Yogyakarta, Indonesia, 19 November 2017
I’ve come to this region to see temples and my first visit is to Borobudur Temple. Borobudur temple is the world’s biggest Buddhist monument. Built in the 9th century, using 2 million stone blocks, without any kind of mortar or cement, it covers an area measuring 123 x 123 meters, and is decorated with 2,672 relief panels and 504 Buddha statues.
The temple fell into disrepair and was rediscovered in 1815, buried under volcanic ash. In the 1970’s the Indonesian Government and UNESCO worked together to restore Borobudur, and UNESCO formally listed Borobudur as a World Heritage Site in 1991.
Borobudur consists of six square platforms, topped by three circular platforms, each of the levels can be walked around, to get to each level there are very deep, steep, steps.
The platforms provide an opportunity to have a closer look at the relief panels that cover every surface of the temple, depicting Buddhist doctrines, and Javanese life, a thousand years ago.
The main dome, at the centre of the top platform, is surrounded by 72 Buddha statues seated inside perforated stupas, one of the stupas has been dismantled to show a Buddha statue.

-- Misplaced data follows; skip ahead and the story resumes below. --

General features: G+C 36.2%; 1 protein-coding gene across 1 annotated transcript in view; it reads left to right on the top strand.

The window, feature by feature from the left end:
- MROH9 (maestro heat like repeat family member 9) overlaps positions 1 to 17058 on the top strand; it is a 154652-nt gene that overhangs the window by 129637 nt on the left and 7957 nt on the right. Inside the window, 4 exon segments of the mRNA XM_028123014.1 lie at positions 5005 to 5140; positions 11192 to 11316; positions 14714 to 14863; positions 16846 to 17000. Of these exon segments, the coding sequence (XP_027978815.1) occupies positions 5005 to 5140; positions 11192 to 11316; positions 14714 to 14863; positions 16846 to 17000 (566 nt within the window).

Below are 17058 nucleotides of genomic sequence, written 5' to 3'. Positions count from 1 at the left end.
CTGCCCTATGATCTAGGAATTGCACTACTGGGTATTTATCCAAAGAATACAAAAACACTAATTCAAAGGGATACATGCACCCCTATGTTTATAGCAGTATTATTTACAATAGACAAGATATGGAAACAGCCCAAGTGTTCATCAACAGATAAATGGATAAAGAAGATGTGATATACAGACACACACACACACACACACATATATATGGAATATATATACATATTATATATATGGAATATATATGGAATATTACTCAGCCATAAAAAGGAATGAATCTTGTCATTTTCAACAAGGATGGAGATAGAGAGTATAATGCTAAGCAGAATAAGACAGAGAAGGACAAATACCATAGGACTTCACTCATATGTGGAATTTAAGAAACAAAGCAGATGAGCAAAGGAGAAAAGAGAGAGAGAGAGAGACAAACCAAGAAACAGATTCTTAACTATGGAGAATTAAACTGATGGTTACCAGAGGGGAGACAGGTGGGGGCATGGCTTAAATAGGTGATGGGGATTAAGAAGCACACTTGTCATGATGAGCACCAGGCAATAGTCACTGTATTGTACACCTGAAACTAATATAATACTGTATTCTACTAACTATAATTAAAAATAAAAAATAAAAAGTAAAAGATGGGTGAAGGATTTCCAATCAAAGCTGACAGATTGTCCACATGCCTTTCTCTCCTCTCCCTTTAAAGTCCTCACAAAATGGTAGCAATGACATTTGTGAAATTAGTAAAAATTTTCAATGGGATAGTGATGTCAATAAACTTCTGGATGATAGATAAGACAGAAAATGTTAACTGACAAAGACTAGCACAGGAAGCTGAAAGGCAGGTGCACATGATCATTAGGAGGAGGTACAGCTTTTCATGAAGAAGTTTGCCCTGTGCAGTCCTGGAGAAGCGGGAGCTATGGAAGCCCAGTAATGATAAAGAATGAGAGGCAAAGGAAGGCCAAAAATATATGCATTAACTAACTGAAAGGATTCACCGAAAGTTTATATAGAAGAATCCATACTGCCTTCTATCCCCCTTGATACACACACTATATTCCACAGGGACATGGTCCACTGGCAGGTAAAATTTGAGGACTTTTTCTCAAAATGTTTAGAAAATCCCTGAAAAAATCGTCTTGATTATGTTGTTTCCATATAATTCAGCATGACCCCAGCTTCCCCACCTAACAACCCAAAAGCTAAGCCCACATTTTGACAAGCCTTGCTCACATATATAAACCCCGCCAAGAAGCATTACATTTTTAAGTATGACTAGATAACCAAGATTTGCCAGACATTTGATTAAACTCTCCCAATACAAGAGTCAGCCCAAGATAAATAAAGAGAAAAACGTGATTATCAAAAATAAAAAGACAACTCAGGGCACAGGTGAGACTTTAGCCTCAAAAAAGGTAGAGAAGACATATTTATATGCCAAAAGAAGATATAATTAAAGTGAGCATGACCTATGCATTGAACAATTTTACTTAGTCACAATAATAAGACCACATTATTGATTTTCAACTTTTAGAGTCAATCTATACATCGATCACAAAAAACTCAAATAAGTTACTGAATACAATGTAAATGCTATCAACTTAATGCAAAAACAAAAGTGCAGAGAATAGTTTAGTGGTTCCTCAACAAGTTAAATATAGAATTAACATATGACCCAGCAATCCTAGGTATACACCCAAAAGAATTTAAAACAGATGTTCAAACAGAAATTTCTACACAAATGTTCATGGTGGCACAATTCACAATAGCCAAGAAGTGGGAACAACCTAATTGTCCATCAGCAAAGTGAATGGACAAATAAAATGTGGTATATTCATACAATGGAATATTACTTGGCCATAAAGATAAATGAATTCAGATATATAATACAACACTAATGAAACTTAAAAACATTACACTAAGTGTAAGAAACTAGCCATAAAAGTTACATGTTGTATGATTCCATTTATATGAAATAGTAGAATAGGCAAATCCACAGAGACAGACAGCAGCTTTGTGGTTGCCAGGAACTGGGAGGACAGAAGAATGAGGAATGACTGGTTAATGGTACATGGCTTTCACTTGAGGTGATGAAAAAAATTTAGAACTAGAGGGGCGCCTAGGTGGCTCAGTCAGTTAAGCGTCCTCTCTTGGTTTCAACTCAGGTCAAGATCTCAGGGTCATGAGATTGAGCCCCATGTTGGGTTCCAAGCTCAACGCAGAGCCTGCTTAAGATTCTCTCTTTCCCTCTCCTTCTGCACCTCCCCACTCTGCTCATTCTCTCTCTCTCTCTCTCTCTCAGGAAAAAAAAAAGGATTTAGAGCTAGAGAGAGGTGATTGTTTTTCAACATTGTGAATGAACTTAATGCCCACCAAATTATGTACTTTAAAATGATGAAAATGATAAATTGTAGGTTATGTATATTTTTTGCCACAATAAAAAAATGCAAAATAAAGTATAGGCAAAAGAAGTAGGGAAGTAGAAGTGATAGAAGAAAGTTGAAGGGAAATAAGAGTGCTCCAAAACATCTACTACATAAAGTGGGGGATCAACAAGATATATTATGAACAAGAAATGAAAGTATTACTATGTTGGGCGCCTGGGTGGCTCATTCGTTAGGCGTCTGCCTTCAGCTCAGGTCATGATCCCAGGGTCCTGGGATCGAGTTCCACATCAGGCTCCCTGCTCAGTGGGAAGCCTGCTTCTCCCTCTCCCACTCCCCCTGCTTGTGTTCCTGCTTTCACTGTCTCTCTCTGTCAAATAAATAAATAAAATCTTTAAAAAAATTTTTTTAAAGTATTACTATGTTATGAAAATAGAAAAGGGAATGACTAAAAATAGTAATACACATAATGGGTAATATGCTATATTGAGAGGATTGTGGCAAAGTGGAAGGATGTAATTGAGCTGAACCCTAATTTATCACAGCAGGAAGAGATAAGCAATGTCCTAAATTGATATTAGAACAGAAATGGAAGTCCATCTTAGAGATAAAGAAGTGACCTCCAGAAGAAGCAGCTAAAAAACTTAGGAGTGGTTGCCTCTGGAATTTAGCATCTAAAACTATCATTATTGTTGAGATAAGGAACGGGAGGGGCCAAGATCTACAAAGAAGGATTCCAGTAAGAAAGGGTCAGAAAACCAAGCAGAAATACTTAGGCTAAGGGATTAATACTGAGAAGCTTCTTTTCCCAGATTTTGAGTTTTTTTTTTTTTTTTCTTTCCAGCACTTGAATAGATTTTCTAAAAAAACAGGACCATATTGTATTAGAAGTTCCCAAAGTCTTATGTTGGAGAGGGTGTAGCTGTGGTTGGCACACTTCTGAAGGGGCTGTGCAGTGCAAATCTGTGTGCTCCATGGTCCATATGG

The effort to get to the top of the temple is rewarded with views of the region.
Many of the Buddha statues are headless, this is thought to be the result of the heads being stolen and sold as collectors items.
Mendut is a ninth-century Buddhist temple, located in Mendut village, a few kilometres from Borobudur, built in the 9th century, it is older than Borobudur.
The temple steps lead into a room with three large stone statues. A 3 metre tall statue of Dhyani Buddha Vairocana, noted for his posture, as he sits with his feet on the floor, Western style, on his left is statue of Boddhisatva Avalokitesvara, on his right is a statue of Boddhisatva Vajrapani.
The temple stands in a small formal garden.